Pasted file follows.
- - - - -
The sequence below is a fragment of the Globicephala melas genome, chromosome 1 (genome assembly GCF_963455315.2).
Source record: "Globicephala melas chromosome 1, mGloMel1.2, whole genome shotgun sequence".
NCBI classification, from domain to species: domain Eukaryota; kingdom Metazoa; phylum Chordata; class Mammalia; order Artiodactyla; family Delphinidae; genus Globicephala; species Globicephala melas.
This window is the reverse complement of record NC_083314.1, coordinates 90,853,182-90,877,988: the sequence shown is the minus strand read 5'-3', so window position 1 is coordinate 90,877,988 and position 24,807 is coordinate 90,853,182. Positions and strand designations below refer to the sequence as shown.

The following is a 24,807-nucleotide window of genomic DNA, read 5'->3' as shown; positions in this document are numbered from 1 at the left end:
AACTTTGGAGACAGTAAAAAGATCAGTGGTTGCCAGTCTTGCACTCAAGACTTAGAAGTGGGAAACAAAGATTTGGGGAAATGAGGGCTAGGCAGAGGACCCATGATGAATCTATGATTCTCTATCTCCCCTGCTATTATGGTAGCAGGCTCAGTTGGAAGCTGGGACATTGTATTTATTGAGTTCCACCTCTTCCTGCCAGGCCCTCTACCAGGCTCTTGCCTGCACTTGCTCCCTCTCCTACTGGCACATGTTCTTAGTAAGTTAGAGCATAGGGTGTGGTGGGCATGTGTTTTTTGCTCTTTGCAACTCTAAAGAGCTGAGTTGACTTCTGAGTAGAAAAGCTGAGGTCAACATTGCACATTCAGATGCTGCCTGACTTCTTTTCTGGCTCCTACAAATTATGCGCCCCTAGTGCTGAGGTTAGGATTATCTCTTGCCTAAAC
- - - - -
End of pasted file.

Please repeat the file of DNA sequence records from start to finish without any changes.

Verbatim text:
The sequence below is a fragment of the Globicephala melas genome, chromosome 1 (genome assembly GCF_963455315.2).
Source record: "Globicephala melas chromosome 1, mGloMel1.2, whole genome shotgun sequence".
NCBI classification, from domain to species: domain Eukaryota; kingdom Metazoa; phylum Chordata; class Mammalia; order Artiodactyla; family Delphinidae; genus Globicephala; species Globicephala melas.
This window is the reverse complement of record NC_083314.1, coordinates 90,853,182-90,877,988: the sequence shown is the minus strand read 5'-3', so window position 1 is coordinate 90,877,988 and position 24,807 is coordinate 90,853,182. Positions and strand designations below refer to the sequence as shown.

The following is a 24,807-nucleotide window of genomic DNA, read 5'->3' as shown; positions in this document are numbered from 1 at the left end:
AACTTTGGAGACAGTAAAAAGATCAGTGGTTGCCAGTCTTGCACTCAAGACTTAGAAGTGGGAAACAAAGATTTGGGGAAATGAGGGCTAGGCAGAGGACCCATGATGAATCTATGATTCTCTATCTCCCCTGCTATTATGGTAGCAGGCTCAGTTGGAAGCTGGGACATTGTATTTATTGAGTTCCACCTCTTCCTGCCAGGCCCTCTACCAGGCTCTTGCCTGCACTTGCTCCCTCTCCTACTGGCACATGTTCTTAGTAAGTTAGAGCATAGGGTGTGGTGGGCATGTGTTTTTTGCTCTTTGCAACTCTAAAGAGCTGAGTTGACTTCTGAGTAGAAAAGCTGAGGTCAACATTGCACATTCAGATGCTGCCTGACTTCTTTTCTGGCTCCTACAAATTATGCGCCCCTAGTGCTGAGGTTAGGATTATCTCTTGCCTAAAC